Flash forward ten years, and Michelle is sneaking away from her high school classes to listen in on radio broadcasts of her eldest sister, Brigid (Anneliese Apps), racing. ‘You don’t have to follow your sisters; make your own choice,’ her frustrated Catholic-school teacher (Magda Szubanski) lightly scolds when she finds Michelle in a toilet cubicle with a guilt-laden expression. But, as Griffiths builds up in these childhood sequences, for Michelle, there’s little personal choice. On the TV in her family home, Phar Lap (Simon Wincer, 1983) plays on repeat – with particular emphasis given to the iconic scenes of Harry Telford (Martin Vaughan) riding the thoroughbred up through the sandy dunes in dramatic slow motion. After all, there’s no figure quite as legendary as Phar Lap to represent the way the Melbourne Cup has been immortalised and etched into the fabric of Australian history. The horseracing event ‘that stops the nation’ has been the subject of several Australian films in addition to Phar Lap, including Thoroughbred (Ken G Hall, 1936) and, more recently, The Cup (Wincer, 2011) – all of which depict that it is, indeed, a thrill ride to witness an Aussie battler win against all the odds, as Michelle does in Ride Like a Girl. Scholars Carole M Cusack and Justine Digance suggest that horses and, subsequently, the Cup have had an important part in the forging of mythic Australian identity: the former linked initially to the white, male ANZAC legacy in the ‘courage and tenacity of the soldiers who fought in the First World War’;Carole M Cusack & Justine Digance, ‘The Melbourne Cup: Australian Identity and Secular Pilgrimage’, Sport in Society, vol. 12, no. 7, 2009, p. 881. the latter becoming Australia’s premier event, celebrating the ‘Australianness’ associated with excessive drinking and gambling.ibid., p. 885. Part of this, they argue, derives from the way that racing in Australia has become reinvented as a form of entertainment spectacle – packaged with an ‘atmosphere of expectation and the possibility of riches [… as well as] belief in magic and miracles’.ibid., p. 883.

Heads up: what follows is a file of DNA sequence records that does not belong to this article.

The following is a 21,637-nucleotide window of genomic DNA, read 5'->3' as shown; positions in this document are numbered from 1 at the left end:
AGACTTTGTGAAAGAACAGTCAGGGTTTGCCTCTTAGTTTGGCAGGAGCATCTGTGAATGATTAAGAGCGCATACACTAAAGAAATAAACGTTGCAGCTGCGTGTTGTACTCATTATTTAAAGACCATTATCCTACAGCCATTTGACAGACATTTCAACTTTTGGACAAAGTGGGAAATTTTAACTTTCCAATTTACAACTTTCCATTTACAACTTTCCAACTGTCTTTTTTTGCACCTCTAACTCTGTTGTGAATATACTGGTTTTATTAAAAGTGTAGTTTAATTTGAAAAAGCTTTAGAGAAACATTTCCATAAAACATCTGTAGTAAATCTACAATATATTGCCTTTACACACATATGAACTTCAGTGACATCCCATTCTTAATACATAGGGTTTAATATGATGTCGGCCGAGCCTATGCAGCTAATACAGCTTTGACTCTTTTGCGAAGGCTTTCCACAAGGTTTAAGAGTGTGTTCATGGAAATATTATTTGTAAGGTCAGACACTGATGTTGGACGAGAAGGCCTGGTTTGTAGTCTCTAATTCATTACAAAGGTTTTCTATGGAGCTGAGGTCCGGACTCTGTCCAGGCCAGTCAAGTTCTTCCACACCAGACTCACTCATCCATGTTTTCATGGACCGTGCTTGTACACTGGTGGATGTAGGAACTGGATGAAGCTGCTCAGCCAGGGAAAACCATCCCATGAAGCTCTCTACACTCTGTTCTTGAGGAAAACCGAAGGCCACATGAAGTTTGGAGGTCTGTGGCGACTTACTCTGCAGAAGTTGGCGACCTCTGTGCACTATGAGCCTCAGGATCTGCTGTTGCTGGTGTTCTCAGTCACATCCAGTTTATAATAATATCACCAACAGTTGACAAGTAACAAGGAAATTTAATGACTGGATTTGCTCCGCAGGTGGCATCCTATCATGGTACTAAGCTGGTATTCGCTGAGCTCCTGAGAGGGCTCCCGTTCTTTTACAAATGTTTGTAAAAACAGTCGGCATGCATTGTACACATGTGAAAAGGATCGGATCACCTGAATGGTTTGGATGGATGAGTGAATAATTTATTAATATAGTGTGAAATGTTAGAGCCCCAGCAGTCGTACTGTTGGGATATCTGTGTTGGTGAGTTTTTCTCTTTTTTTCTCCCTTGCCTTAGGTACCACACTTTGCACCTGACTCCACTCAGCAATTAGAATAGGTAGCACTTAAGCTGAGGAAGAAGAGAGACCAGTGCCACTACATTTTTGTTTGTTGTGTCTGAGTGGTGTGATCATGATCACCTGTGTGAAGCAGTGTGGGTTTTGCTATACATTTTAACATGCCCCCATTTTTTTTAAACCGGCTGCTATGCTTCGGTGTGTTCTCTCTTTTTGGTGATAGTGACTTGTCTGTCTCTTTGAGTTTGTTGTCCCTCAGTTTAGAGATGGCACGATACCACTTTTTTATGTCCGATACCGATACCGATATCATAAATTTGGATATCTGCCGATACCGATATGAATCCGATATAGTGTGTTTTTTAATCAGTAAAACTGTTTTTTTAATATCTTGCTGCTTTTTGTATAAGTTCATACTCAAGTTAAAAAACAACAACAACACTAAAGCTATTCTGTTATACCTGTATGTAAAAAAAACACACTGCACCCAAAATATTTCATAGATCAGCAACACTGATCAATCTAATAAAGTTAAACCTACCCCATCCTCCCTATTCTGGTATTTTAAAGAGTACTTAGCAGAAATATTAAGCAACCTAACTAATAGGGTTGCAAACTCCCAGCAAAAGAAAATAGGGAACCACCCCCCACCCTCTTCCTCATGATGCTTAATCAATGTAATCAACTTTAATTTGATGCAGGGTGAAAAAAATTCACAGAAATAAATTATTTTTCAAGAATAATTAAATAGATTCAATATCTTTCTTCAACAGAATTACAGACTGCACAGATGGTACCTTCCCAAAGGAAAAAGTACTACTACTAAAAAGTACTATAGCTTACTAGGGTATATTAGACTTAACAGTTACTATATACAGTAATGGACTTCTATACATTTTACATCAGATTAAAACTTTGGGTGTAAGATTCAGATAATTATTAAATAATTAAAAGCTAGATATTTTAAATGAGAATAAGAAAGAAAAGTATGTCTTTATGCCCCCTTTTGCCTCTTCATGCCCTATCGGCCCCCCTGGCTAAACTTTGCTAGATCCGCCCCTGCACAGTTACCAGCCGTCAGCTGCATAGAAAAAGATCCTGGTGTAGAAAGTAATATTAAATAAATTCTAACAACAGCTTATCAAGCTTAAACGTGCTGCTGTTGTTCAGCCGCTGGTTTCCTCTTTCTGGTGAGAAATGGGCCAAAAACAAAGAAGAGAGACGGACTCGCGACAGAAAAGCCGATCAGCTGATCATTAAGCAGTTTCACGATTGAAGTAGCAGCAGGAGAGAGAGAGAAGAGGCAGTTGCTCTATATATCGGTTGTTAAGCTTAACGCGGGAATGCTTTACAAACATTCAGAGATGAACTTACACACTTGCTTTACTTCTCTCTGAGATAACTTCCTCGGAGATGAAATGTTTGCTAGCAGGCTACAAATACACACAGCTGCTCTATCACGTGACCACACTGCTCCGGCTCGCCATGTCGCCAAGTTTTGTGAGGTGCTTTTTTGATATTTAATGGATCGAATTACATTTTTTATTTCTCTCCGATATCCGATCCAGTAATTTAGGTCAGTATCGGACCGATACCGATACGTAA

There’s a certain desire apparent in Ride Like a Girl to emulate the imagery created in Phar Lap, especially when a young Michelle gallops into the beautiful orange-hued sunset as her Dad looks on – or, later, when drone shots capture the crashing waves as she takes her future winning horse, Prince of Penzance, for their first ride together on the attractive expanse of an empty Australian beach. But despite the attempts to parallel Prince and Payne’s underdog mythic arc with that of Phar Lap and his wide-eyed strapper, Tommy Woodcock, Griffiths’ watered-down look into the horseracing world significantly diverges from Wincer’s more brutal – and, arguably, more honest – approach. This is reflected not only in the films’ contrasting aesthetics – Wincer’s film is gritty and rough, while Griffiths’ is crisp and polished – but also in how they each handle their complex subjects, which are inextricably tied to the inner workings of the industry. Phar Lap is cynical about the capitalist gambling arena that treats its animals as publicity bait and human entertainment; Ride Like a Girl, in contrast, is a lighthearted, breezy look at the sausage fest that acts as gatekeeper for the business.